how sustainable is…
…a funeral? Which option has the lowest environmental impact? The study summarised here looked at the environmental impact of funerals starting with their preparation, such as activities of relatives, the farewell ceremony, right through to body decomposition. Aside from traditional burial or cremation, it also considers two new technologies: cryogenic freezing (cryomation) and alkaline hydrolysis.
The environmental impact categories considered include:
- freshwater eutrophication
- ozone layer depletion
- global warming
- land use
- human toxicity
The study finds that the biggest environmental impact of the entire process is associated with the preparatory steps, such as flowers, transport requirements etc. In terms of the lowest impact on the environment from body decomposition, the study suggests that a burial has the highest impact on the environment, i.e. higher than cremation and cryogenic freezing and alkaline hydrolysis. For example, the study finds that, even though almost no fossil fuels are involved directly, a burial has a higher global warming potential than cremation, due to cemetery maintenance and fuel use for transport of the headstone and for the burial itself. The study suggests that the two new technologies have the lowest impact on the environment overall (but does note that the data may be biased as the research relied on data from the companies promoting these technologies respectively and on ‘related websites’).
While we make every effort to be accurate, we do not claim that this summary is representative. Please refer to our Legal Disclaimer for details.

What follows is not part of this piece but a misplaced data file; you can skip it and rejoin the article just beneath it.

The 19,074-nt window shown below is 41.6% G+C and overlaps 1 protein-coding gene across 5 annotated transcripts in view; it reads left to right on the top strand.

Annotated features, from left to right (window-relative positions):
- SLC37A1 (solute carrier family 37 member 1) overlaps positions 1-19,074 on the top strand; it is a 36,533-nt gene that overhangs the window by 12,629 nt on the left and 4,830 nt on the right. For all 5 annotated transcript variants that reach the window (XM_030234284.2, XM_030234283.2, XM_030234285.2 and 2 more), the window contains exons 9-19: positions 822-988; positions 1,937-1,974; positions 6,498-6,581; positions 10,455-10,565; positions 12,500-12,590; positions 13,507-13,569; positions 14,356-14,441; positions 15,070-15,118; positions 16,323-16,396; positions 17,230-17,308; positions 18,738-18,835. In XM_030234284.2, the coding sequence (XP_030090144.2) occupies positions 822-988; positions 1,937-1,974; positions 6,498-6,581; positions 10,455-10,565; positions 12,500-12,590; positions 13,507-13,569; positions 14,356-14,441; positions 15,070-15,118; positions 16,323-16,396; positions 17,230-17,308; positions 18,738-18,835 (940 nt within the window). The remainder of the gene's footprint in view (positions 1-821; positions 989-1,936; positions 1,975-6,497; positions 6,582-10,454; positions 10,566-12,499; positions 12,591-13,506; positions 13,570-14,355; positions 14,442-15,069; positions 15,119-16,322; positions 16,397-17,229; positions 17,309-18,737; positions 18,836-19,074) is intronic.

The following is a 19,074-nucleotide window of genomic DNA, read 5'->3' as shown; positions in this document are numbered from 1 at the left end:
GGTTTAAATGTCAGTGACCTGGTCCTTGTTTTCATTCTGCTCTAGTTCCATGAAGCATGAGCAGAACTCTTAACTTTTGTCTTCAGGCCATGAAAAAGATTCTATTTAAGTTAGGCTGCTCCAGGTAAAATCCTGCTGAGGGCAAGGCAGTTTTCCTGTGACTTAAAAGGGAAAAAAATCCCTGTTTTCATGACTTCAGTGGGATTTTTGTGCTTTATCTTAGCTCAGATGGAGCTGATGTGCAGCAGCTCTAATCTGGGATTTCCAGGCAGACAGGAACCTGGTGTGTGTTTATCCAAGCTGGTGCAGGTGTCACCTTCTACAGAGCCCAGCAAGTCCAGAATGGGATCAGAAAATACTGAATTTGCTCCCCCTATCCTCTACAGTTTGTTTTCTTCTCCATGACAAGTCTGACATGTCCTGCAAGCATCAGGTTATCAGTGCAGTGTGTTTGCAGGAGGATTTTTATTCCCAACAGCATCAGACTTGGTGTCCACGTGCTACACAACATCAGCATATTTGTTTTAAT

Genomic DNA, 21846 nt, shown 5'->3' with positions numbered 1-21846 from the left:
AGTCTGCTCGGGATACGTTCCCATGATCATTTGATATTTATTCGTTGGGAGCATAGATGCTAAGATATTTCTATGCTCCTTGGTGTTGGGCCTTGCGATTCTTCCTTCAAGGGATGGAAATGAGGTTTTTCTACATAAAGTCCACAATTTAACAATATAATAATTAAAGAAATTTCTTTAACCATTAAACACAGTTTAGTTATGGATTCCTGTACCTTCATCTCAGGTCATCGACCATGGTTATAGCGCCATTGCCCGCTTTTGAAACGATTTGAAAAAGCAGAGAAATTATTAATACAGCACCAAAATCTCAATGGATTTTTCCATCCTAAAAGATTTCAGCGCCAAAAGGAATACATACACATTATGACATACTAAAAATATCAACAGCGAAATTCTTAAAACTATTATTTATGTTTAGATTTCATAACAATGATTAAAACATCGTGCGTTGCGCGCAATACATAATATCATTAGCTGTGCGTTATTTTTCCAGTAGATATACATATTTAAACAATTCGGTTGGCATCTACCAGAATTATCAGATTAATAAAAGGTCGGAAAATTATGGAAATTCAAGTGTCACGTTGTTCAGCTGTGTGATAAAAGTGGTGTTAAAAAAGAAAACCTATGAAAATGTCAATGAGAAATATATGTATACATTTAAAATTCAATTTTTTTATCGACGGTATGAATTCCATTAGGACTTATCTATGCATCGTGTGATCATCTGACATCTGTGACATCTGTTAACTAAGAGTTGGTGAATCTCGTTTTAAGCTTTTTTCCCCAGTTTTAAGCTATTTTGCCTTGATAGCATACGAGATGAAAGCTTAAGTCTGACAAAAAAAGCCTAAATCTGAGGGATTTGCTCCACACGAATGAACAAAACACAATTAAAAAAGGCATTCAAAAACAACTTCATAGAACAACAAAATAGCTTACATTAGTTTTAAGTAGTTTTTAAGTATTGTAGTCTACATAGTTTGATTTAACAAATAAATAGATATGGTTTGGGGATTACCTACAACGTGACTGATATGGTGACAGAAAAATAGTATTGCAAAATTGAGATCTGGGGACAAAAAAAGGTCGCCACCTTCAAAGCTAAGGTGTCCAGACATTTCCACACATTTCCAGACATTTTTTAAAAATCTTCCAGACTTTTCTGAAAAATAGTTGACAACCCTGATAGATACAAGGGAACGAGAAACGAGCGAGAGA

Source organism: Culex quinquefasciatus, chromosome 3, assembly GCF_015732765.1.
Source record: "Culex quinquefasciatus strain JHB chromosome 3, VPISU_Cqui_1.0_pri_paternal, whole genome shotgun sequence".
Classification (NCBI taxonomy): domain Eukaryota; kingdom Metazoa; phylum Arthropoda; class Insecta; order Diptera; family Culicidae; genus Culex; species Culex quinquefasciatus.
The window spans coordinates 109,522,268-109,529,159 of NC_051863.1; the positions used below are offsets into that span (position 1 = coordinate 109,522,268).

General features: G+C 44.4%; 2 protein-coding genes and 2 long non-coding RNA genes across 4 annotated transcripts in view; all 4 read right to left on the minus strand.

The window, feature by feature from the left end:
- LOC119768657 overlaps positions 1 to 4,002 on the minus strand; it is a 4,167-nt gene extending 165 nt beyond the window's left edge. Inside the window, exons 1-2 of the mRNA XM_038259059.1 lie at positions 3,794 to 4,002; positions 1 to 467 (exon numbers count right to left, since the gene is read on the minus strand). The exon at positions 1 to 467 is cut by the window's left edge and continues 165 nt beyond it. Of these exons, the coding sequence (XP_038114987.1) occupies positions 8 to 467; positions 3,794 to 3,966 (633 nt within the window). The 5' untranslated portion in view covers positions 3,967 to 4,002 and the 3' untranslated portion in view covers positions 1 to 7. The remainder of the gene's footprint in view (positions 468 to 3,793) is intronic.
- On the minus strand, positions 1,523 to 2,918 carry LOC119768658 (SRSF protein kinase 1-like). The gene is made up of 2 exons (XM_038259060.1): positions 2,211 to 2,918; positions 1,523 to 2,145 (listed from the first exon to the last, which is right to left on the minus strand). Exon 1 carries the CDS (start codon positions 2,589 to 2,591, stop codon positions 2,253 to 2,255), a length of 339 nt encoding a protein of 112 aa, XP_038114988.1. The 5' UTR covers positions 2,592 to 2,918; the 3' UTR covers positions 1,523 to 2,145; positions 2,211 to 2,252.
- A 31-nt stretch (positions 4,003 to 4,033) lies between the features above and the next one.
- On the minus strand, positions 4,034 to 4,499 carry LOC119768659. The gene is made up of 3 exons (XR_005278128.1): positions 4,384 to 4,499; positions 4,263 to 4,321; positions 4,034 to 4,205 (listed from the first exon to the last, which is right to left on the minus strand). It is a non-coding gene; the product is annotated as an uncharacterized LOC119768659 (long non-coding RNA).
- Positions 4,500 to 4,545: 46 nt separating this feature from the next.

what can I do to reduce my environmental footprint?
Based on the result of the above study, it would appear that cryogenic freezing or alkaline hydrolysis are the methods of choice purely from an environmental perspective, i.e. not considering cultural drivers, with regards to the final part of a funeral. However, if you prefer a burial or cremation (or cryogenic freezing and alkaline hydrolysis are not available in your region) and you want to reduce the impact on the environment of a funeral, you could consider small changes to a conventional funeral, such as using a casket made from materials that have a lower impact on the environment than conventional caskets and asking mourners to contribute to the planting of one or more trees instead of having flowers.
Report Rating: 3 of 3
Report Published: 2011
Country: The Netherlands
Author(s): Elisabeth Keijzer
Funder: Yarden (Dutch funeral business)
Keywords: environmental impact, sustainability, funeral, burial, cremation, cryogenic freezing, alkaline hydrolysis, cryomation, resomation, promessionShare this page using: